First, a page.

Recent news from the Centers of Disease Control (CDC) regarding the statistics of infections caused by antibiotic resistant bacteria has caused alarm among federal and public health officials. According to the CDC, every year 2 million Americans are infected with bacteria resistant to antibiotics and there are 23,000 deaths. Some strains of bacteria are notoriously difficult to treat, but a new technology developed by biologists at the University of California, San Diego may lead to new classes of antibiotics that could finally treat notoriously nasty “superbugs.”
What is antibiotic resistance?
Bacteria are living organisms that can cause infection. Most bacterial infections can be treated with a course of antibiotics which act as poisons to the bacteria. Antibiotics typically work in two different ways. One way is by killing the bacteria directly by causing them to burst open. The second way is by inhibiting bacteria from growing and reproducing thus giving the body’s immune system time to naturally clear up the infection.
There are some strains of bacteria however that can not be treated by antibiotics. The overuse and misuse of these drugs has caused these strains to adapt, survive and resist these drugs. Bacteria like Methicillin-Resistant Staphylococcus aureus (MRSA), Carbapenem-Resistant Enterobacteriaceae (CRE) and Klebsiella pneumonia can be deadly. These infections can not be treated with conventional antibiotics and many times “last resort” drugs are used to try and save the patient. These drugs are “last resort” because their side affects are severe.
New technology could find novel treatments
Researchers from the University of California, San Diego have developed a novel approach to developing new antibiotics. In the wake of the CDC report, this news finally gives some hope to biologists searched from treatments to resistant bacteria.
Since the 1920’s, when penicillin was first discovered, bacteria quickly started evolving resistance to these so called “miracle drugs.” For decades researchers have been releasing as many new antibiotics as possible to keep up with the adaptations. As Kit Pogliano, a biologist at UC San Diego puts it, “we are finally running out of the miracle drugs.”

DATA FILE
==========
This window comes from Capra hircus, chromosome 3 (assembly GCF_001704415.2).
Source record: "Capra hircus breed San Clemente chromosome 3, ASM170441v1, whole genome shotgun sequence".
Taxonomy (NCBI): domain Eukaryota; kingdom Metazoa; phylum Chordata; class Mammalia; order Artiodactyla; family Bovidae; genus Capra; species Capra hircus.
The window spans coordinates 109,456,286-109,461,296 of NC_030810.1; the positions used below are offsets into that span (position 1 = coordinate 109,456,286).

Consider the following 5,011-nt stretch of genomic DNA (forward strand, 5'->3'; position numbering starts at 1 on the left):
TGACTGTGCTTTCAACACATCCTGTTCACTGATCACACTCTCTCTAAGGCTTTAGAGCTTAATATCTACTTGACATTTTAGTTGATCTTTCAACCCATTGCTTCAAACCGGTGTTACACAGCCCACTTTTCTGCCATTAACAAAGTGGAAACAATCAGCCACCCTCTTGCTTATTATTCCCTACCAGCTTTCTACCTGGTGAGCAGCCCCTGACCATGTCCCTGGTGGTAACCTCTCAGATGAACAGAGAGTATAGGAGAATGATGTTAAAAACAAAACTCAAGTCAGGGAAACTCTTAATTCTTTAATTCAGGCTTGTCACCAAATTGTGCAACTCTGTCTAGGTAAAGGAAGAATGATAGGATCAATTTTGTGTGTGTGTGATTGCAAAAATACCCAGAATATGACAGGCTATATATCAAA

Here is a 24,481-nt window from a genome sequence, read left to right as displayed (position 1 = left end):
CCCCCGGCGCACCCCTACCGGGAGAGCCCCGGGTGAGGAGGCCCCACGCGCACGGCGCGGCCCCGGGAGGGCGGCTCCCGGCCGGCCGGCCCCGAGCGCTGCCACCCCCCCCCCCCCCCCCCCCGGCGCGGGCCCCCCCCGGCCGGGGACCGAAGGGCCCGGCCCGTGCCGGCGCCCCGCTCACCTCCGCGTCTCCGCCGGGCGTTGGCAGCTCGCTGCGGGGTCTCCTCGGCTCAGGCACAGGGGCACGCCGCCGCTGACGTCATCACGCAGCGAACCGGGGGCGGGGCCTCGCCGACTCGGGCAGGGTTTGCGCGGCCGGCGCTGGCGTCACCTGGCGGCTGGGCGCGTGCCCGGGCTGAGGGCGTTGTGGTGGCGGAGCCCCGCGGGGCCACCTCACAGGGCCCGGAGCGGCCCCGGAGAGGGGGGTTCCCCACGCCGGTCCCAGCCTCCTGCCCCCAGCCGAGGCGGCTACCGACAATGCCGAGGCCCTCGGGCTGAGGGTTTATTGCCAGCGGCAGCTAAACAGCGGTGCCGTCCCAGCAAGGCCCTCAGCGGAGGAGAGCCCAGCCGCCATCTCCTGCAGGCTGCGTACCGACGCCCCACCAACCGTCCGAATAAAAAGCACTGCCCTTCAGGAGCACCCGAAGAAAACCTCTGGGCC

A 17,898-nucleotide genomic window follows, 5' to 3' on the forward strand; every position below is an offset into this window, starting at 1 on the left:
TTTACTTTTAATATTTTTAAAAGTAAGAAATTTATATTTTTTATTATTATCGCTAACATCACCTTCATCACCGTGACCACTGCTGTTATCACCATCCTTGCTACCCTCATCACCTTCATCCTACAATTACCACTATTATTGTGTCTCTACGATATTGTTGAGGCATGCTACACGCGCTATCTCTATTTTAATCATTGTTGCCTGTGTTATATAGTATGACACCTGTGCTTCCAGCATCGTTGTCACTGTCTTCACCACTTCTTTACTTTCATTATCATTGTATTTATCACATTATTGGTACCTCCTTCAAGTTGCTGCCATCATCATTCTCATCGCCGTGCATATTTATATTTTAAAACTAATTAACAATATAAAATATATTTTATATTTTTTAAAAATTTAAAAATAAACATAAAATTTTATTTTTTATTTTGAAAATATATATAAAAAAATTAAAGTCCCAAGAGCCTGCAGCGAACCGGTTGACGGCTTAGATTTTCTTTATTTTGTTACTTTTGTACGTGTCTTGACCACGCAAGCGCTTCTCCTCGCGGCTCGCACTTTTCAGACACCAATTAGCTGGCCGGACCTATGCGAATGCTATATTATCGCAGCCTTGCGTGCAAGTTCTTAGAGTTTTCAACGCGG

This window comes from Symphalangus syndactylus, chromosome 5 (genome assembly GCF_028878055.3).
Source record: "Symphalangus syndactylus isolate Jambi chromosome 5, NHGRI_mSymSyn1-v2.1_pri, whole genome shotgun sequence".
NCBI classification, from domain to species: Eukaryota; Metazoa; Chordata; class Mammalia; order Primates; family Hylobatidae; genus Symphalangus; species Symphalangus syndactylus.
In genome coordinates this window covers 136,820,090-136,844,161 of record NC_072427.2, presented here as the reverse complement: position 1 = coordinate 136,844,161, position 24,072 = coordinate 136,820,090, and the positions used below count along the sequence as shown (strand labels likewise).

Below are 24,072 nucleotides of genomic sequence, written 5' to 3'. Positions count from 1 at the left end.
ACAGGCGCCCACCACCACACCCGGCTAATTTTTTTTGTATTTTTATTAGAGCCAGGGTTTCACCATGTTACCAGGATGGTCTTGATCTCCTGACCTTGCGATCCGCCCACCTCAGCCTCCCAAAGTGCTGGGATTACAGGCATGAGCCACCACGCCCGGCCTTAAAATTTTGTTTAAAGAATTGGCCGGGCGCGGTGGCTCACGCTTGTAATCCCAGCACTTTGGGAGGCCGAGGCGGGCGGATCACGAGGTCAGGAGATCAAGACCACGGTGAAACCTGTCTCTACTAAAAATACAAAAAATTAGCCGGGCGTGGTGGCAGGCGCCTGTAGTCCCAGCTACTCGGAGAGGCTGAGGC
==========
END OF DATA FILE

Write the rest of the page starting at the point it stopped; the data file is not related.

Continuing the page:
The search for new antibiotics typically involves a throw everything to the wall and see what sticks approach. It has been difficult for drug developers to isolate molecules that not only kill bacteria but aren’t toxic to humans and make effective drugs. This approach could take months, even years to just isolate one effective molecule.
The team at UC San Diego believes they have a new method that would cut that time from months to hours. In an afternoon researchers could test a promising compound and determine exactly how it works to debilitate the bacteria. This information is vital to determining if a molecule could be developed into an effective antibiotic.
Researchers at UC San Diego will use this new technology to identify compounds that effectively treat antibiotic resistant bacteria and develop those compounds into new antibiotics. San Diego biologist Joseph Pogliano says “this method will allow us to more quickly identify chemicals that kill bacteria, which will accelerate the development of new medicines. Understanding how antibiotics work is key to understanding how they evolve resistance.”
The era of superbugs may not be over yet, but researchers finally have the tools that could combat the threat of antibiotic resistance bacteria.
Written by: Gina Buss, MBS
Image Source: NIAID